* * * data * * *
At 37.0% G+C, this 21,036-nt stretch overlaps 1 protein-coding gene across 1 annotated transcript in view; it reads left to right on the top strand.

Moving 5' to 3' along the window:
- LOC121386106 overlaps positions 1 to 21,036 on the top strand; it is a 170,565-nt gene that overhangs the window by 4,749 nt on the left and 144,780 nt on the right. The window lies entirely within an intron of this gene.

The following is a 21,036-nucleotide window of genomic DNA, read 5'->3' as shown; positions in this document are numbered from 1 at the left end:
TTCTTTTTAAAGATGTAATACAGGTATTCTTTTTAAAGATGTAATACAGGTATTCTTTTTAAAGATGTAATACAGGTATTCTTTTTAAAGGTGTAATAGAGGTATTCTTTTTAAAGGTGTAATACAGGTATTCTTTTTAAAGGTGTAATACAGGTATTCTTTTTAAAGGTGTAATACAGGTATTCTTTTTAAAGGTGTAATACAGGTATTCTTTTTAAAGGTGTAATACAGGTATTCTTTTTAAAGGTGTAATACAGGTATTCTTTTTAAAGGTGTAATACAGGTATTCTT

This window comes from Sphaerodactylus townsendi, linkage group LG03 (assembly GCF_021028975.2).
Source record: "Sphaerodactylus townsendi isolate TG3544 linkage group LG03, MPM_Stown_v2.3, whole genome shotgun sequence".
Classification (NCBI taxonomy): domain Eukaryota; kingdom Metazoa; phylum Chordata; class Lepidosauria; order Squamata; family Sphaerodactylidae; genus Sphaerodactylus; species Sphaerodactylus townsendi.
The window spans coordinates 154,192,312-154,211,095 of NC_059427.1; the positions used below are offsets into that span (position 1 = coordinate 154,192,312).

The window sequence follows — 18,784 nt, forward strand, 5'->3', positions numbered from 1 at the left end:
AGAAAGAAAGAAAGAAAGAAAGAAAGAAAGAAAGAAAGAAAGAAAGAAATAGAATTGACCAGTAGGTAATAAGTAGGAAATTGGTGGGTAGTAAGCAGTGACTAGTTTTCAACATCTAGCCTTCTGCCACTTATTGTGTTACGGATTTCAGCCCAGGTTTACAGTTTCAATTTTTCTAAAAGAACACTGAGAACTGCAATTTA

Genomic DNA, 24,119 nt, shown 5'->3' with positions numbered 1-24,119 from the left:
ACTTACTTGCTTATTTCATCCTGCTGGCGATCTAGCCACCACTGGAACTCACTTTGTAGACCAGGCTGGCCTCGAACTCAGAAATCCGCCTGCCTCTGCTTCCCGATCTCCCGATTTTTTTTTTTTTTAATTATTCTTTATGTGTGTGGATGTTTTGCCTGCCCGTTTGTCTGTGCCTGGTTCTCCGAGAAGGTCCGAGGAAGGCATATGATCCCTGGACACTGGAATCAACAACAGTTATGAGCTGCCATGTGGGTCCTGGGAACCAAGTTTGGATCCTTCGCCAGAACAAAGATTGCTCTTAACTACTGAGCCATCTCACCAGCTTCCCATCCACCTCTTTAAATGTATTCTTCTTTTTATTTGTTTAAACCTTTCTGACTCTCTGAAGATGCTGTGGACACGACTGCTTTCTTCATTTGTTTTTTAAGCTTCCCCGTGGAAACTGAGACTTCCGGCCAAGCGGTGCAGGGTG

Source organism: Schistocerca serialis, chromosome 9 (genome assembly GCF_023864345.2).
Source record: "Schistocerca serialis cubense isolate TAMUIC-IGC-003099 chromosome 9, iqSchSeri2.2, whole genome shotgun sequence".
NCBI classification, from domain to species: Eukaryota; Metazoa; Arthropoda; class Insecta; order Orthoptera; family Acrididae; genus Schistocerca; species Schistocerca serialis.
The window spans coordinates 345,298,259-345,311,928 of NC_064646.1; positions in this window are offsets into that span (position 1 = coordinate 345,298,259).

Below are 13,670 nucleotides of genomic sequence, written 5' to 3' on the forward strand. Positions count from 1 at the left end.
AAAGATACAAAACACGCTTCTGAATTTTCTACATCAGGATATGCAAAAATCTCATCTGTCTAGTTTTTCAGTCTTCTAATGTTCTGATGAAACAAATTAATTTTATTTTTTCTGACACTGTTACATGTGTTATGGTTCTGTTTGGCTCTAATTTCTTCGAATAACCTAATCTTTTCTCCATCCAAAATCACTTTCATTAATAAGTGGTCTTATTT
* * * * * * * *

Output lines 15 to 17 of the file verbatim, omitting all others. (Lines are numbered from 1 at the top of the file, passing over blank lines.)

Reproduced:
Source record: "Schistocerca serialis cubense isolate TAMUIC-IGC-003099 chromosome 9, iqSchSeri2.2, whole genome shotgun sequence".
NCBI classification, from domain to species: Eukaryota; Metazoa; Arthropoda; class Insecta; order Orthoptera; family Acrididae; genus Schistocerca; species Schistocerca serialis.
The window spans coordinates 345,298,259-345,311,928 of NC_064646.1; positions in this window are offsets into that span (position 1 = coordinate 345,298,259).